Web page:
GRANOLAPARK: Park-and-pay-and-pay


Dear Readers,

Here’s a terrible idea.

The council is talking about spending around $18,000 to turn Takoma Junction’s city parking lot into a pay-and-display lot.

They’re not talking parking meters, no way! They wanna have high-price, high-tech gear that will break down and need constant maintenance and continuing costs: credit card readers, keypads, printers, power and telephone connections, solar panels, cellular airtime and software.

What really got Your Gilbert reaching for the rum bottle was when some of them got huffy. “We,” they said, have been providing free parking to residents who “consume” parking without paying for it.

Who’s “we?”

“We” – the taxpayers – own the city lot. And we use it for parking. Our taxes paid for it. Our taxes pay for the upkeep. How is that freeloading?

In truth, what the council is doing is making us pay a fee on top of taxes so we can use our own lot. So, they’re making us pay for it twice. Oh, and they’re making us pay for the high-tech pay-for-parking gizmos, too.


Will the parking fees recoup the costs? That’s what councilmember Fred Schultz wanted to know.

Roz Grigsby, the city’s community development coordinator gave a rough estimate. “I crunched some numbers,” she said hesitantly, “I hate to say them out loud.” She estimated the lot could earn $15,700 per year.

She said her department’s “informal spot checking” never observed the lot more than 50% full. She cautioned that people’s parking habits change when a lot goes from free to fee, so the numbers would probably decline.

There are 56 spaces,16 of them to be used by the coop for employee parking.


The city lot as seen from the food coop grounds.

Take a hike

Councilmember Seth Grimes proposed a city-wide parking fee increase from 75¢ to $1 an hour – to “pay the actual cost of parking they consume.” That ‘s what nearby jurisdictions charge, he said.

Councilmember Schultz worried about local merchant’s reaction to the end of free parking, and Grimes’ proposed fee hike.

Grigsby said she hadn’t spoken to them about it, but  “they know its coming,” and they they know redevelopment of lot is in store.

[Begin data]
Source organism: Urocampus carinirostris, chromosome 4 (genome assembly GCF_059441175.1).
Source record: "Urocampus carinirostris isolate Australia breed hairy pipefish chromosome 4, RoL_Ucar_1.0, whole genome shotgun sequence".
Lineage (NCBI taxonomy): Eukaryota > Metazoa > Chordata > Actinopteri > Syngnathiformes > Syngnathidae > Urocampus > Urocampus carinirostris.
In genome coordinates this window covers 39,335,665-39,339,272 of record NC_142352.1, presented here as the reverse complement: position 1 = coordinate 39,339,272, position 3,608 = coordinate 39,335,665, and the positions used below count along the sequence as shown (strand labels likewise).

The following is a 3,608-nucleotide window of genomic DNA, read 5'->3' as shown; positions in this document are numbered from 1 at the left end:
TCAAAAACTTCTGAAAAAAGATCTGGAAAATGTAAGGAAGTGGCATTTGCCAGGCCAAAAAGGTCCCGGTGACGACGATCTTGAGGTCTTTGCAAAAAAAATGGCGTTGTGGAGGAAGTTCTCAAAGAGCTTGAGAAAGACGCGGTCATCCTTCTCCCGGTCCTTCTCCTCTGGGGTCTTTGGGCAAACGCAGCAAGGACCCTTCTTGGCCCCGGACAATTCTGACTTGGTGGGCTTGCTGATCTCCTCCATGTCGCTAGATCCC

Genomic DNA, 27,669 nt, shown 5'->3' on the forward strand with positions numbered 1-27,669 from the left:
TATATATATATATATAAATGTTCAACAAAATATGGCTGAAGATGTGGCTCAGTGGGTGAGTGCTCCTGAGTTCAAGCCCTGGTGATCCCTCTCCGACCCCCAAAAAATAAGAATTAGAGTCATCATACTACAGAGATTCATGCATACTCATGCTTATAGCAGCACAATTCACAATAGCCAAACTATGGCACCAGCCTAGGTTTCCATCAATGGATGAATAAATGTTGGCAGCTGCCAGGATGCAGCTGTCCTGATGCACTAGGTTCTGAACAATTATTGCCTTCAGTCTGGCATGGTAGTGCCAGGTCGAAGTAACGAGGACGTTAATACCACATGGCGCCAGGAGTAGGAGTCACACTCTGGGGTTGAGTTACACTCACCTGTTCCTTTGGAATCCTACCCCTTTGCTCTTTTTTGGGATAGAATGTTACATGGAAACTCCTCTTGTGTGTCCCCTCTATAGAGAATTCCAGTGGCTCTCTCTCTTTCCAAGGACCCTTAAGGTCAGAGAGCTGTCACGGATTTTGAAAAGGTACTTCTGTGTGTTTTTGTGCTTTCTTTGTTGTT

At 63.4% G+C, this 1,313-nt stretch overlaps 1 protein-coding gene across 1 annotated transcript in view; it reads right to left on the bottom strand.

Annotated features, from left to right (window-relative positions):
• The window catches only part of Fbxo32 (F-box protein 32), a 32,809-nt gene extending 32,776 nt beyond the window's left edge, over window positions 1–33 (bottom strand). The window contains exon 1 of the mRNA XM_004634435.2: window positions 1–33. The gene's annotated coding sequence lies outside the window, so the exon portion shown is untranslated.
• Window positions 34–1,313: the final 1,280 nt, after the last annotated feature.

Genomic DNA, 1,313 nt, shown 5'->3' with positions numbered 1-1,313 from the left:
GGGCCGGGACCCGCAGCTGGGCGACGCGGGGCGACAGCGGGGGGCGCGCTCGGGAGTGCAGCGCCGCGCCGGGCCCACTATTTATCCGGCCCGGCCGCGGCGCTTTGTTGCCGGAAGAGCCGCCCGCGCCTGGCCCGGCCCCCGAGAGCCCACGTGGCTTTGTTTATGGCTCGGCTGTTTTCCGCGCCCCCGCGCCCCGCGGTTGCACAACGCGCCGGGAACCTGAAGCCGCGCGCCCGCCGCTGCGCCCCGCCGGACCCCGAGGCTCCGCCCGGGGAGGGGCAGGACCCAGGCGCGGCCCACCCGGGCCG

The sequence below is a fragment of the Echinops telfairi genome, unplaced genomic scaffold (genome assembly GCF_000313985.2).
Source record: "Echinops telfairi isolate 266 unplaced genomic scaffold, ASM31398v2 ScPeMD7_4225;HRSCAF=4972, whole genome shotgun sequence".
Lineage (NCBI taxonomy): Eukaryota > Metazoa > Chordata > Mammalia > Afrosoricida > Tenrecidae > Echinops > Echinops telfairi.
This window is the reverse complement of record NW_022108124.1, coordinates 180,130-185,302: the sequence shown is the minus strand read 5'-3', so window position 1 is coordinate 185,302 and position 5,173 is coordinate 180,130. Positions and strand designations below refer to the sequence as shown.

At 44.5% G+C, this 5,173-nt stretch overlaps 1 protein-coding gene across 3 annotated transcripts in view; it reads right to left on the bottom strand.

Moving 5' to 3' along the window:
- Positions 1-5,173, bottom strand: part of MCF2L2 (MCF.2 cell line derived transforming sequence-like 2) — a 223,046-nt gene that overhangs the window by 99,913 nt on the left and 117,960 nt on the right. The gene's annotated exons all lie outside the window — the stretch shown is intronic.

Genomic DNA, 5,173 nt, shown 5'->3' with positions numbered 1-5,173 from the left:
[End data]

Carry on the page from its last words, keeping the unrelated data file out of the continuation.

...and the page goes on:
So, there goes another piece of “Mayberry,” that small town feel that some of us still value. What’s the virtue in having the same rip-off parking rates as nearby jurisdictions?  There’s nothing like steep parking rates to make shoppers feel like they’re being lawfully mugged. Is the object to aggravate people so they won’t come back? Wouldn’t they be more likely to return if they felt like Takoma Park was a refreshing small town with refreshing small-town meter fees to match?

– Gilbert


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About the Author

Gilbert is the pseudonym of a hard-bitten, hard-drinking, long-time Takoma Park resident who maintains the granolapark blog. Gilbert and William L. Brown — Granola Park's mild-mannered chief of staff, researcher, and drink pourer — have never been seen in the same place at the same time.

1 Comment on "GRANOLAPARK: Park-and-pay-and-pay"

  1. Pay For Use | April 21, 2014 at 8:58 pm |

    Paying for use is a well utilized concept. Typically it’s used to regulate demand. But I have not seen a big demand problem at the lot. There always seems to be parking. Perhaps commuters are parking there to take the Metro?

    But if they are going to start charging, why not use a system that requires no expensive machines. ParkMobile, PayByPhone, QuickPay, EasyPark, and similar mobile apps only require that a sign be posted. The user only need a smart phone to pay for parking. No expensive equipment that can fail.

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